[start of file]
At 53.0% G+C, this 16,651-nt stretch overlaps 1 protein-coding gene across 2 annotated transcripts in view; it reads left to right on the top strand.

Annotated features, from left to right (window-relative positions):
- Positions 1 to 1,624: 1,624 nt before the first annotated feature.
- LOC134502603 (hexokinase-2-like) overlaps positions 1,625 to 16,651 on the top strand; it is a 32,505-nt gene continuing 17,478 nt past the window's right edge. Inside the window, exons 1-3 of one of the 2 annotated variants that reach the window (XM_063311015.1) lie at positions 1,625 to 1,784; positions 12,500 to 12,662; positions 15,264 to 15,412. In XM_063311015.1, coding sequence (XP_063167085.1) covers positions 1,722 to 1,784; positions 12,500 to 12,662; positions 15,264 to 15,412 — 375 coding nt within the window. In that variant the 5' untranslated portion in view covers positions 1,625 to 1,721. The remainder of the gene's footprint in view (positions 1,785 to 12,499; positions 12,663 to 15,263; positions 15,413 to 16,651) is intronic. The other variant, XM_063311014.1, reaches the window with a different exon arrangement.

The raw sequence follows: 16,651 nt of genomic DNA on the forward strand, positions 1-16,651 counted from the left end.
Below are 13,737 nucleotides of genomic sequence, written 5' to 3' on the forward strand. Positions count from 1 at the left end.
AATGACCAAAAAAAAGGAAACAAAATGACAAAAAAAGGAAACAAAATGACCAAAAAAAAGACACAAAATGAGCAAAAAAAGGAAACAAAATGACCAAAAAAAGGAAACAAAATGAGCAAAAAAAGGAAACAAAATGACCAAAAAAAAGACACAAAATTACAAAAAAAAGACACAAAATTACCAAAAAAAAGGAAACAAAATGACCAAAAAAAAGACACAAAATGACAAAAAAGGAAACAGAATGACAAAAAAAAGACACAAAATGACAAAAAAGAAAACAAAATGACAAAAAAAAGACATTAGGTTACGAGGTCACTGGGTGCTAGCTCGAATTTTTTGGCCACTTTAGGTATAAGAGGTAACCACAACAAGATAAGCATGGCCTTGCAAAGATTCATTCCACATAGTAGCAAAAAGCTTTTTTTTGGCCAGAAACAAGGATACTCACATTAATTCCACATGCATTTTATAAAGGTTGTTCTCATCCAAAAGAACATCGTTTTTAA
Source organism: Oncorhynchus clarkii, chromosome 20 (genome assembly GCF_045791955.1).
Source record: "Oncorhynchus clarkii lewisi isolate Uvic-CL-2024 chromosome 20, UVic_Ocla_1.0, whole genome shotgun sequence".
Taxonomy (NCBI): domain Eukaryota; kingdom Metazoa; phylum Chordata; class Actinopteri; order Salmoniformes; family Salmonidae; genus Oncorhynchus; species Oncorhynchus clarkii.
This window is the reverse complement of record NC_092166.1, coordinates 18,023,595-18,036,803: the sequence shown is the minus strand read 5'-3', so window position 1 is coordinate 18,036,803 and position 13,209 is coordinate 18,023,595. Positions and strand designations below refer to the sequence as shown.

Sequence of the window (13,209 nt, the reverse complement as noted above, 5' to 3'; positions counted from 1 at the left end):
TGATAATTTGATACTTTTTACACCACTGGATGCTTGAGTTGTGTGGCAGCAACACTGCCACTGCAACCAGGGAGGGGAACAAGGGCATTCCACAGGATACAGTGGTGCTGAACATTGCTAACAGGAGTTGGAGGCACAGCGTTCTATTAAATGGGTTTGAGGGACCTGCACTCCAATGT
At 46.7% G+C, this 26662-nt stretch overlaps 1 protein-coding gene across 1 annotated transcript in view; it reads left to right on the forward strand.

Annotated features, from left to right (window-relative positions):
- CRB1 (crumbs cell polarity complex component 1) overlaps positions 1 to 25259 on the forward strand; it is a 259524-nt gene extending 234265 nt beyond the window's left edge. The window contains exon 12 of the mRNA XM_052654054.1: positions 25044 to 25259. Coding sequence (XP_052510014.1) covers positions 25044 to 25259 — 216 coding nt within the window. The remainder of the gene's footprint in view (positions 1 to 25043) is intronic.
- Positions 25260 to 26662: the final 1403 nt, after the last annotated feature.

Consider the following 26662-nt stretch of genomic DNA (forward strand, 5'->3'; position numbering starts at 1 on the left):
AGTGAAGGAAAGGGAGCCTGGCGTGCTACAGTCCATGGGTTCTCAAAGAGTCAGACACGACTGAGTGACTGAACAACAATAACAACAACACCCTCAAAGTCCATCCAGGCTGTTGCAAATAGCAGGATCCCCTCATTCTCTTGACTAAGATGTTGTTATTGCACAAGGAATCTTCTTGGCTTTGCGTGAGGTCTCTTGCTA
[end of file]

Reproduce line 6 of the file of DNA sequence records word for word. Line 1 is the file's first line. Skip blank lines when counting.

Below are 13,737 nucleotides of genomic sequence, written 5' to 3' on the forward strand. Positions count from 1 at the left end.